Posts Tagged ‘Nato’
By Miles Amoore and Christina Lamb
THE two men should be sworn enemies. One is a Taliban commander waging what he says is a holy war against foreign soldiers in Afghanistan. The other is an Afghan army officer trained and paid by Nato to fight the Taliban.
Yet rather than do battle, the two men have forged a secret alliance. In the area of Ghazni province where both are based, just an hour’s drive south of Kabul, they collaborate to loot Nato supply convoys, dividing up the proceeds. They even share intelligence about military operations.
“We lost seven men in an ambush when I first arrived at the base,” explained Afghan army lieutenant Mohammad Wali, who commands 18 men. “So I thought, why risk my life when there’s another way?”
These are the security forces on which Nato strategy depends as world leaders gather in Chicago today to set in motion an end to the alliance’s biggest military operation — if not an end to the war itself.
The drawdown — officials avoid the word withdrawal — is based on handing over security to an Afghan army able to prevent Afghanistan from plunging into civil war when most of the 130,000-strong Nato-led force pulls out in 2014.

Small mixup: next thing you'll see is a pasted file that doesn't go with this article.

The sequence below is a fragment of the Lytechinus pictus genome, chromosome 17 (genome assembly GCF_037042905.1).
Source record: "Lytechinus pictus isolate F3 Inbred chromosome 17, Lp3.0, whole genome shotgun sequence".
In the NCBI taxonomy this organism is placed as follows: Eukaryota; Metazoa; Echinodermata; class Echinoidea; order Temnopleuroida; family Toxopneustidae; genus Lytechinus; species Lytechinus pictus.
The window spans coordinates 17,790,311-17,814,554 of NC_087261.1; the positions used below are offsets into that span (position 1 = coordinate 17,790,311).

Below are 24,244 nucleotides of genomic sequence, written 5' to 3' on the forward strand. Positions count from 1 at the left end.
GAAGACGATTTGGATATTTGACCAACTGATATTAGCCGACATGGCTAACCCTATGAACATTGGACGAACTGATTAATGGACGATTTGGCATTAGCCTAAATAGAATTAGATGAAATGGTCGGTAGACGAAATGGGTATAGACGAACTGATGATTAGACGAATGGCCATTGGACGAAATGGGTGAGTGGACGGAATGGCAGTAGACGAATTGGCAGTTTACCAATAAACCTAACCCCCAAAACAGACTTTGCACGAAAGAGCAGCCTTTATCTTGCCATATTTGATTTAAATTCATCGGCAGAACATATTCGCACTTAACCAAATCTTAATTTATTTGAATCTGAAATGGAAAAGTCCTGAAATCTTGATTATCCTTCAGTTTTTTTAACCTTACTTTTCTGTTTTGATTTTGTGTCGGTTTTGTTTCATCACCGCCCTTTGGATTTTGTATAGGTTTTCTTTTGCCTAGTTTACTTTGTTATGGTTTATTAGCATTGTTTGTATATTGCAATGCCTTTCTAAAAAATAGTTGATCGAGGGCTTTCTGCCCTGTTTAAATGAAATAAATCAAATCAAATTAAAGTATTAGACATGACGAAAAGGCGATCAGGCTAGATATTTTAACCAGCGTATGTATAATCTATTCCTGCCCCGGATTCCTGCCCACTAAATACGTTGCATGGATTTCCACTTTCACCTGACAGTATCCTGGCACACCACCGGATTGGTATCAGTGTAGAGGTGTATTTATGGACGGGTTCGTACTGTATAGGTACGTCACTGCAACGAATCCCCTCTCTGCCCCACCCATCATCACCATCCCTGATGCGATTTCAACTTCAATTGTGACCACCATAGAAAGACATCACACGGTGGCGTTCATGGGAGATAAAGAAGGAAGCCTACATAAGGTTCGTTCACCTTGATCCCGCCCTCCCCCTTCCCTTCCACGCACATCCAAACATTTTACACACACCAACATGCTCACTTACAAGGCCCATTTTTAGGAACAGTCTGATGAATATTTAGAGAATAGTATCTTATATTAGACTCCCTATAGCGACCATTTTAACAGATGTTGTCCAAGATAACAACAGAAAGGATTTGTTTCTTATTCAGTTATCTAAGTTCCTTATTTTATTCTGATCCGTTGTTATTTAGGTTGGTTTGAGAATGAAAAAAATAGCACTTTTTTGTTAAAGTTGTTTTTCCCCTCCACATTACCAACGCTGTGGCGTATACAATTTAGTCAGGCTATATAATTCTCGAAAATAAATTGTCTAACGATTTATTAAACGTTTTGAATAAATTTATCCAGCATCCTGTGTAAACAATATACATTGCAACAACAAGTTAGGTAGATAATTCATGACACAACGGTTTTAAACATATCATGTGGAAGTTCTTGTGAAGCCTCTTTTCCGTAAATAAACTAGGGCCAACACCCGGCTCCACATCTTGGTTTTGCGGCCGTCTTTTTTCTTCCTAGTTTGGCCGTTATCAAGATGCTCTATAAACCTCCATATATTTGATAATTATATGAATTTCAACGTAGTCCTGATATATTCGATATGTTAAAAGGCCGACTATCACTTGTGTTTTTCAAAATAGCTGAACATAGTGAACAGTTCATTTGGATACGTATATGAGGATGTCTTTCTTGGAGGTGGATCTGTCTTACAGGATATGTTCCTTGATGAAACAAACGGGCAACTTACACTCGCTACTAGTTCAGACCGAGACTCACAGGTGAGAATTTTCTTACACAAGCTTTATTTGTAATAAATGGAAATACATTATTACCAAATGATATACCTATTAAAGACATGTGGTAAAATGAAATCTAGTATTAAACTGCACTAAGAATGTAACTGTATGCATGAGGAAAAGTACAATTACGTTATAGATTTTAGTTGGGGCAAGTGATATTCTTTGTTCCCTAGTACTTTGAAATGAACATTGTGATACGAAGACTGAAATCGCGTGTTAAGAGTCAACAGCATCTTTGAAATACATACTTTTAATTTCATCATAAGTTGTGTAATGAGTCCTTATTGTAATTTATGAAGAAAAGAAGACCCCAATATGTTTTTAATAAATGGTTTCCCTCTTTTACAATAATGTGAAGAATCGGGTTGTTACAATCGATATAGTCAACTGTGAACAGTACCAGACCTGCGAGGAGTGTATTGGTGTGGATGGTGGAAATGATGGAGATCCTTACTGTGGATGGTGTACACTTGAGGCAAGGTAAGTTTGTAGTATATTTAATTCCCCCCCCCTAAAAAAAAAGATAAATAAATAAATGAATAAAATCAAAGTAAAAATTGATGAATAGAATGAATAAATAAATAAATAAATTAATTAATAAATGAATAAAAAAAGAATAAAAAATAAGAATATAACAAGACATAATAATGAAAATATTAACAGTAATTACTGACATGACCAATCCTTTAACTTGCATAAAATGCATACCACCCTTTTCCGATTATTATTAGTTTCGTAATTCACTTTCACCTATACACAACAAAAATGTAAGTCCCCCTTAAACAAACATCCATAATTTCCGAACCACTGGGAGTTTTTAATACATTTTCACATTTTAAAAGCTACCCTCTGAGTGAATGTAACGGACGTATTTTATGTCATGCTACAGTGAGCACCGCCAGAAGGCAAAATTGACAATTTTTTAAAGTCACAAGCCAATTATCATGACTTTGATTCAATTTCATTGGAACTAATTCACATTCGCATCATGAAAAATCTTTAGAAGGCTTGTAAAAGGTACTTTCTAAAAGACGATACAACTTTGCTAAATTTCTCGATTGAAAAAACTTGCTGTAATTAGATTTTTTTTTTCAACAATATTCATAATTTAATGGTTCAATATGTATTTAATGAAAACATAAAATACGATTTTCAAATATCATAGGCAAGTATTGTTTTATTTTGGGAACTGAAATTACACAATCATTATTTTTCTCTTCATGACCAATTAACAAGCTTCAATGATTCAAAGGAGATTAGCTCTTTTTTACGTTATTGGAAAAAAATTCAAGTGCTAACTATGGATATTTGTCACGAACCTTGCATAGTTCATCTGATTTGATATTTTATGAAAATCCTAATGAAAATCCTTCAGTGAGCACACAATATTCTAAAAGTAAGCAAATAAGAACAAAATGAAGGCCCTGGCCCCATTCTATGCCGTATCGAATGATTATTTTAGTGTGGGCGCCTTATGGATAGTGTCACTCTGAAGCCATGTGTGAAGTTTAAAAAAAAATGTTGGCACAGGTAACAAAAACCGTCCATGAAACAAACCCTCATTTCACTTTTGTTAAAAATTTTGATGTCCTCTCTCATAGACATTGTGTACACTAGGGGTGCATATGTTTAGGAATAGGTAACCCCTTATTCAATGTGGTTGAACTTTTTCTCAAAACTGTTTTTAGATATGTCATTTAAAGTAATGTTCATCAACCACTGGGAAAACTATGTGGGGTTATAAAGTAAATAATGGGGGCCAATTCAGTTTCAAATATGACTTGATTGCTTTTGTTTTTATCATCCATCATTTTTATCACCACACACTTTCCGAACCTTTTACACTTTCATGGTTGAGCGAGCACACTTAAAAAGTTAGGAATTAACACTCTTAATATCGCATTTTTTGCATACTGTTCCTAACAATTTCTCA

Last week, the alliance announced the transfer of another chunk of territory to Afghan control and soon three-quarters of the Afghan population will come under the protection of the Afghan security forces (ANSF).
In its latest report to the US Congress, the Pentagon claims 40% of operations are already led by Afghans. But Michael O’Hanlon, a defence expert at the Brookings Institution, who visited Afghanistan last week, said almost all were simple operations.
Revelations of secret ceasefire agreements between Taliban insurgents and Nato-trained Afghan soldiers appear to undermine Nato’s confidence that the latter can hold the line.
Nato handed over control of Ghazni city, the provincial capital, to Afghan security forces at the end of last year. Last month the Taliban closed down 100 schools in the province.
Wali said he had been approached by the local Taliban commander six months ago. Meeting in a bazaar, the pair agreed a ceasefire and a plan to ambush Nato supply convoys on the Kabul-Kandahar highway, which passes through the province.
“The plan is simple,” said Wali. “When the Taliban attack the convoys we stay in our bases. If the Taliban capture something valuable then they share it with us later.” Read the rest of this entry »